I joined the teaching staff of a virtual school at the very end of August 2020. My previous district had been a Google Apps for Education (GAFE) district and Google Classroom followed us into the brave new world of remote education under COVID. I created daily posts in Classroom, expected my students to work together in shared documents, and organized work for the students using hyperdocs, both before and during remote learning.
At my new virtual school, we use Canvas as the platform for our classes. While I had used Canvas for my graduate courses, I had not used it with middle-school-aged students. What I have observed is that my middle school students use Canvas only for the calendar for the links to log into their classes. Instead of feeling like they have input into their schedule or their work, they seem to depend on teachers to post a PearDeck or a Canvas link during class (and every time their internet connection is lost). Students rarely engage directly with Canvas itself, the way students did with Google in my previous school. In my observation, this leads to an over-reliance on the teacher as the source of the work and material in all classes, as students do not know how much access they actually have to the material within Canvas.
Over the December break, I took a course called “Online by Design” with Dr. Eric Moore. I had read a blog post of his, How to Design Effective Canvas Modules, and I wanted to learn more, so I took his course. I came away with lots of ideas to think about. It was most helpful for me to have another person put into words some of ideas I had been bumping up against in my new virtual education setting. For example, I felt strongly that there was an issue with the general organization, as exemplified in the constant refrain of request for the PearDeck link, but I didn’t have all the words I needed to say that well. In Dr. Moore’s course, I read an article “How to break down barriers to learning with UDL,” written by Allison Posey from CAST, and she captured and explained the phenomenon I had been struggling to put into words. She writes:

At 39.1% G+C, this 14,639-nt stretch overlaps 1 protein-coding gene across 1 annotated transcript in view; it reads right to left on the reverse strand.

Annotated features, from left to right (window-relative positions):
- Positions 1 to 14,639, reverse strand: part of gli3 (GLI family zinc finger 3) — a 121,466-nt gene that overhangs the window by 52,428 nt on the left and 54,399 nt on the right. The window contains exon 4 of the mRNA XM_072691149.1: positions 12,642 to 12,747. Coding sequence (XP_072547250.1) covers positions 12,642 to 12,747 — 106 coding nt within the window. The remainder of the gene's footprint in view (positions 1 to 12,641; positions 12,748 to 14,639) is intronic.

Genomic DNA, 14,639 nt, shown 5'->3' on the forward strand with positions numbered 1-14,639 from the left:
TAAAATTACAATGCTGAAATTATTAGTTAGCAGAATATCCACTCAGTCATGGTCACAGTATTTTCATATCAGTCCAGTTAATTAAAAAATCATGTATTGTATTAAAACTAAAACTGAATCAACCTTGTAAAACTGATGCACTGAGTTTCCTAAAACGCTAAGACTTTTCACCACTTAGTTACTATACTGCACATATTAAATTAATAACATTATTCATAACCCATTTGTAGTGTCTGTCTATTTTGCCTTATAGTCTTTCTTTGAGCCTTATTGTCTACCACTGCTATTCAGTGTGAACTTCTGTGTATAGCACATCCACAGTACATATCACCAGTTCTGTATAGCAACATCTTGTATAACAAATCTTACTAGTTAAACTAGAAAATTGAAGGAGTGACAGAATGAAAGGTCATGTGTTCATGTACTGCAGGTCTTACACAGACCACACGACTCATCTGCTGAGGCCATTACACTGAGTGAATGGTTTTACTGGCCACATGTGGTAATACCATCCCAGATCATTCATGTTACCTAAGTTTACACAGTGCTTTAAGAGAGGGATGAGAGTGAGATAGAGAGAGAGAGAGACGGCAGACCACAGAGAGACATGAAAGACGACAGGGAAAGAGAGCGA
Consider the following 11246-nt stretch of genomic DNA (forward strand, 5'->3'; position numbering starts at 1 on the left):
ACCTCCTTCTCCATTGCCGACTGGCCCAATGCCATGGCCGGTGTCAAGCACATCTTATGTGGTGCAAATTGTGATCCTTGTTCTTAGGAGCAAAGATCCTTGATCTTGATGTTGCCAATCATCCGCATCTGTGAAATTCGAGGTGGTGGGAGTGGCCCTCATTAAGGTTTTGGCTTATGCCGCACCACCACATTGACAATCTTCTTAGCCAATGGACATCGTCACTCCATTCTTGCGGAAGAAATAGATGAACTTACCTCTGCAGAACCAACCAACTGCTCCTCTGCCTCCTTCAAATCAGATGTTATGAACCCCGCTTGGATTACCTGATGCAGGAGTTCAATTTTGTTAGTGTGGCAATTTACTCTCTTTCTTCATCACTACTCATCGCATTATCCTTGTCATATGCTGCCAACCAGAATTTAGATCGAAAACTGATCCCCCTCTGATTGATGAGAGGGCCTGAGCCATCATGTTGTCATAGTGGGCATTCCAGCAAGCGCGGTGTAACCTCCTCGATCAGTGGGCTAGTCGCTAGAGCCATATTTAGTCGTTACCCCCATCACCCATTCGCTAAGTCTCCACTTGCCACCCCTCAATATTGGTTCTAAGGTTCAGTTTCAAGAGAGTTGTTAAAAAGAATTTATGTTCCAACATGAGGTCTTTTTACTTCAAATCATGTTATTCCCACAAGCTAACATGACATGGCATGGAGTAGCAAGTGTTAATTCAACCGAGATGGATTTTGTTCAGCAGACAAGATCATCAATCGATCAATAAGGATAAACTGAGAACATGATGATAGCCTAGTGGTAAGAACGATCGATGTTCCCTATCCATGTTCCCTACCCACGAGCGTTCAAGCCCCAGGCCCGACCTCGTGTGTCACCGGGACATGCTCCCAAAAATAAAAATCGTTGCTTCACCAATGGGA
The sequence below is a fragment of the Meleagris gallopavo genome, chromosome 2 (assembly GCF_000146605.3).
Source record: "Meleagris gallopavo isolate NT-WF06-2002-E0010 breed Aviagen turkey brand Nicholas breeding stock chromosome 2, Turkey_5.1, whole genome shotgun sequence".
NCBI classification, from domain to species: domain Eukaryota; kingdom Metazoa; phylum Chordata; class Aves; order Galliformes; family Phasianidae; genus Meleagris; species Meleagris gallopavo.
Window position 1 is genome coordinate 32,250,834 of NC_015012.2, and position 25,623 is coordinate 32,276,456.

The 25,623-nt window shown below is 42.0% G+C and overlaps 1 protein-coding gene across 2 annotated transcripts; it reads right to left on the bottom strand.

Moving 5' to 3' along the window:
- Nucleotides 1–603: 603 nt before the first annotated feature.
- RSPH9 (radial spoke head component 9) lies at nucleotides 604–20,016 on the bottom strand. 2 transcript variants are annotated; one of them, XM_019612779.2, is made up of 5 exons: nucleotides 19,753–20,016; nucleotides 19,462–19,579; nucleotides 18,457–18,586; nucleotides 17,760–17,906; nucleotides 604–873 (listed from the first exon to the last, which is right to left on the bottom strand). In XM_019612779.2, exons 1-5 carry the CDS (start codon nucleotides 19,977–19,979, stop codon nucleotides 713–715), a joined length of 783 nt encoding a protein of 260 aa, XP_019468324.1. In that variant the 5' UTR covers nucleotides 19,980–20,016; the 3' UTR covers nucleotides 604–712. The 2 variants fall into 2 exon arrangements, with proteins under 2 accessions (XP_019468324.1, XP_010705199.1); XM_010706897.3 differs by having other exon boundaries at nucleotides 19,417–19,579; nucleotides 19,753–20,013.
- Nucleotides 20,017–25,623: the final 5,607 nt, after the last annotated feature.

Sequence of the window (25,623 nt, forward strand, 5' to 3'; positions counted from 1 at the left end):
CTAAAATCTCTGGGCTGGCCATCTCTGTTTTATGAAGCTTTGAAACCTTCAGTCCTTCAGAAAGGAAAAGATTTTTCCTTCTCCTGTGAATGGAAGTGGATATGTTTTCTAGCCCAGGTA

After a lesson, ask yourself, “When did I need to repeat directions?” “When did I have to show students how to do something I already taught?” or “When was a student not able to be fully included in the lesson?” The answers will help you identify the barrier in your lesson. With the barrier in mind, you can then make plans to reduce that barrier by adding an additional support or scaffold into the learning environment.
For example, imagine that after you model how to solve a word problem, some students struggle to remember the process for solving this kind of problem. The barrier is that the lesson requires students to process and work with a lot of information at once. To reduce the barrier, you could create a short video highlighting the key steps of the process. Or you could provide a graphic organizer outlining the steps.
Adding those resources to your lesson and making them available for all students to reference as needed reduces the barrier. Those resources will also help all students develop expert learning skills and make progress. That, in turn, empowers students to better understand what they need to be more independent in their learning.
Ah. When I thought about both of these pieces of research and reading together, I realized that there was a path forward toward the independence I want for my students. They need an organizational structure in their online environment that provisions them with access and tools. They need an educational culture that encourages them to explore, work together, learn from each other, and learn from mistakes. They need a technology platform that expects them to be in control of managing their own learning and also provides support and resources to make that happen.